The Confession of Faith was intended to be an apology for the Reformed Faith, a clear statement of its main tenets so that all might know the truth concerning the Reformed movement.

As to its contents the Belgic Confession is made up of some thirty-seven articles. Articles 1-7 are of an introductory nature. Article 1 expresses belief in God. Revelation is the subject of Article 2; while, in Articles 3-7 the creed speaks of the Reformed faith concerning the Scriptures. In Articles 8-11 the Doctrine of God is treated (Theology) and in Articles 12-15 the Doctrine of Man is developed (Anthropology). The Doctrine of Election is, the subject of Article 16 and Article 17 treats of the Recovery of Fallen Man. The Confession speaks of the Doctrine of Christ (Christology) in Articles 18-22 and of the Doctrine of Salvation (Soteriology) in Articles 23 and 24, Article 25 treats the subject, The Abolishing of The Law, and Article 26 speaks of Christ’s Intercession. The Doctrine of the Church (Ecclesiology) is covered in Articles 27-35. Article 36 speaks of the Magistrates, and the Doctrine of the Last Things (Eschatology) is the subject of Article 37. Thus the Belgic Confession, in distinction from the Heidelberg Catechism which speaks of the truth as it is the experience of the child of God, follows the well known division of dogmatics into six loci or points of doctrine. It is more objective in its approach. One must not, however, expect to find in this Confession a treatment of Reformed Dogmatics. Certainly, while the whole of the Reformed Truth of the Word of God is simply stated and summed, the Belgic Confession is no Dogmatics text.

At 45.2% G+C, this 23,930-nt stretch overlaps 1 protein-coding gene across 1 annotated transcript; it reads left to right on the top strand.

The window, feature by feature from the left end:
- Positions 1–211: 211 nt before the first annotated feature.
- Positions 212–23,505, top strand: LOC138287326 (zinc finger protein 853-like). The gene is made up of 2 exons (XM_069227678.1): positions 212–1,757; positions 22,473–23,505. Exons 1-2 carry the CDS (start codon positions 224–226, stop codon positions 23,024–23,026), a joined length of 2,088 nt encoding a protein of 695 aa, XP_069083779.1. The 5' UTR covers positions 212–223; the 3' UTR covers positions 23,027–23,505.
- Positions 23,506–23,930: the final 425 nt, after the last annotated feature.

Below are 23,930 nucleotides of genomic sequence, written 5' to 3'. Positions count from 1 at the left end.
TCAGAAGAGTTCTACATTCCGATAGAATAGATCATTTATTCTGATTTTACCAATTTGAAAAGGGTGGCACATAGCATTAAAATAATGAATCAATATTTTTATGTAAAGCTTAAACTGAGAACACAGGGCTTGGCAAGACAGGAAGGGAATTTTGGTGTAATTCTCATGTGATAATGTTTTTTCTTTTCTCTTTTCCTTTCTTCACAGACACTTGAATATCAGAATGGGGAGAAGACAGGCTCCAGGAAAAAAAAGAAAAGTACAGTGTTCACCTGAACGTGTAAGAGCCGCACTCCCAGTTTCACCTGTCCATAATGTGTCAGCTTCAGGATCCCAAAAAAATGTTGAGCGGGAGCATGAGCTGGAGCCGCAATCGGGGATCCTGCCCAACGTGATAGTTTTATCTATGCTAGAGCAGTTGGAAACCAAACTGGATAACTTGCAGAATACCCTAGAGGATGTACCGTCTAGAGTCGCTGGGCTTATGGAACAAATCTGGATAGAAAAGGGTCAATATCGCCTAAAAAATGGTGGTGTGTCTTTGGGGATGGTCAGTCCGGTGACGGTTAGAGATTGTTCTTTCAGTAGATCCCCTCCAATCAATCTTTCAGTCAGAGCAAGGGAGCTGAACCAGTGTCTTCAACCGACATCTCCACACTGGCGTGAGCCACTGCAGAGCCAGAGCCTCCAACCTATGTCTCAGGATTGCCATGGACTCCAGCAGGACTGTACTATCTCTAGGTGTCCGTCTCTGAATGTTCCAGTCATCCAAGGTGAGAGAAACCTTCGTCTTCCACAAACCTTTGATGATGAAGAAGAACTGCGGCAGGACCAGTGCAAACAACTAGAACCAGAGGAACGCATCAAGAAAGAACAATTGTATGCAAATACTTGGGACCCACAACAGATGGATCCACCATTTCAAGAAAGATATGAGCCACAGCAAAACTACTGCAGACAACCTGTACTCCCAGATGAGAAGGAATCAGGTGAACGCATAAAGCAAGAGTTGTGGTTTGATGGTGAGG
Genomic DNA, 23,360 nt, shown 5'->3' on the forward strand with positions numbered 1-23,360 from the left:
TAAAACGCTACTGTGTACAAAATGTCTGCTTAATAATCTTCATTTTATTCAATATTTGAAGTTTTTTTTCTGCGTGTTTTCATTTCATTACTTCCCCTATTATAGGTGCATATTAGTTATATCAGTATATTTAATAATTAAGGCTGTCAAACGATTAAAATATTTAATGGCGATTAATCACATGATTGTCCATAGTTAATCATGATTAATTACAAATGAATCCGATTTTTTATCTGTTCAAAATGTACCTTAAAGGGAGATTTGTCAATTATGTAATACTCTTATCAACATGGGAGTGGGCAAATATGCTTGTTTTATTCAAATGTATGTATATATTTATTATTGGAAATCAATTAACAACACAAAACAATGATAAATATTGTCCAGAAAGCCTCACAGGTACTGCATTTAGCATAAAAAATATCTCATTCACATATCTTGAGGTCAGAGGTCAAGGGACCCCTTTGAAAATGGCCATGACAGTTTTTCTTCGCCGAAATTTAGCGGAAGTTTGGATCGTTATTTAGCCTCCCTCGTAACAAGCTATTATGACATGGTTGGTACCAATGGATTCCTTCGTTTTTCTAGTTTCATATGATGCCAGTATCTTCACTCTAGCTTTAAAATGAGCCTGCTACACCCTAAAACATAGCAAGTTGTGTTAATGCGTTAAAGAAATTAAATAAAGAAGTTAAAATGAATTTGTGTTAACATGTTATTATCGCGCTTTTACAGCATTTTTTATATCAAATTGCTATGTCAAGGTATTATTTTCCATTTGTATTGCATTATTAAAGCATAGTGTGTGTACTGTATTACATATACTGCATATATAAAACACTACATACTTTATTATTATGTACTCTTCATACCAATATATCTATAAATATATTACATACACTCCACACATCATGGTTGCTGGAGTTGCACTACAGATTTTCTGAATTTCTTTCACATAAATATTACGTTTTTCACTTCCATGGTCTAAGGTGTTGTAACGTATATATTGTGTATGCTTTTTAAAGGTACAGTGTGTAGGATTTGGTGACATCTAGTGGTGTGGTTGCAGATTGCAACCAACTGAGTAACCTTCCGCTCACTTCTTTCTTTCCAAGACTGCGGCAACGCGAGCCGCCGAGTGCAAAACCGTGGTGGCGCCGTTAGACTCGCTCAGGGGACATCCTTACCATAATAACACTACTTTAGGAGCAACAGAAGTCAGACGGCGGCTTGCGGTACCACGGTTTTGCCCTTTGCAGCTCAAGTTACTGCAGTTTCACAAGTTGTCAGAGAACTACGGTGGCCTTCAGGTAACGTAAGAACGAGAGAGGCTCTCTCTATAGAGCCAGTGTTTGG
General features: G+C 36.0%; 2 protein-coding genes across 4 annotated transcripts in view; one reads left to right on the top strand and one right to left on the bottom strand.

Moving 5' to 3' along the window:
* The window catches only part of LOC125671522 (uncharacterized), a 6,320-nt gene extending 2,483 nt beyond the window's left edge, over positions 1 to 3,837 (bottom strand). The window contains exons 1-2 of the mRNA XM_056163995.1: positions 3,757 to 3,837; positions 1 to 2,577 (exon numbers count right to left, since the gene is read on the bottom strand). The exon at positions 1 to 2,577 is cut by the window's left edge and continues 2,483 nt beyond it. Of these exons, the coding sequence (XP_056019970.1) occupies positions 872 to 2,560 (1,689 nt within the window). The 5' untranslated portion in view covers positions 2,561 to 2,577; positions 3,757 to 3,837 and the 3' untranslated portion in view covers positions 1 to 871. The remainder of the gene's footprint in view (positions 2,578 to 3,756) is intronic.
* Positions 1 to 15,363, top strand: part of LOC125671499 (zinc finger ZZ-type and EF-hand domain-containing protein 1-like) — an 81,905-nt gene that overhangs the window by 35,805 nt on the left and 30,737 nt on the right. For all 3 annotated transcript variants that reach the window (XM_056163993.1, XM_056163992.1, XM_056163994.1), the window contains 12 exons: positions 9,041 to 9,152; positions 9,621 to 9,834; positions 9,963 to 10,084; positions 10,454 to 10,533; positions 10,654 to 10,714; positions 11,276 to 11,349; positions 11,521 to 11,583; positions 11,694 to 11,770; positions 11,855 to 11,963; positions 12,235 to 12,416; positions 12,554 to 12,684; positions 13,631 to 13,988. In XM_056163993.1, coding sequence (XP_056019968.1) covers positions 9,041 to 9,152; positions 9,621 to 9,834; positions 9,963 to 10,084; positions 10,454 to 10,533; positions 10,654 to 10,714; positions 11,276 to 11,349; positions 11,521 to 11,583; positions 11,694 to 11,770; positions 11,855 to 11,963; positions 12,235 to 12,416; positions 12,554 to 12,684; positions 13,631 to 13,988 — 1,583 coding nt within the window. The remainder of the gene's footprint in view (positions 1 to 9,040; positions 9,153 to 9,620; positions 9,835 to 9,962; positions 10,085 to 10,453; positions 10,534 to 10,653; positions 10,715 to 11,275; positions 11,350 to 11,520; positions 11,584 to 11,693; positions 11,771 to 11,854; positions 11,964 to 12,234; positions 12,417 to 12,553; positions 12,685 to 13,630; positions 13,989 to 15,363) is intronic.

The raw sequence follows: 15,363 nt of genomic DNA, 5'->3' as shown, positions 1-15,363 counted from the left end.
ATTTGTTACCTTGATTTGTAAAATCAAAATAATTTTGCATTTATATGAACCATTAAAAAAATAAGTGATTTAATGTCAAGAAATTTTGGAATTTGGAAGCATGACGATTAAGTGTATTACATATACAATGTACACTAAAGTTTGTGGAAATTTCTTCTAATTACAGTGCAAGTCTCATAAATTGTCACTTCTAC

It is, however, as we have emphasized before an eloquent statement of what we as Reformed Christians, Protestant Reformed Christians, all believe with our hearts and confess with our mouths. That we may grow in that belief and confession is our aim as we study this gem among the Reformational Creeds article by article in the light of the infallible Word of God.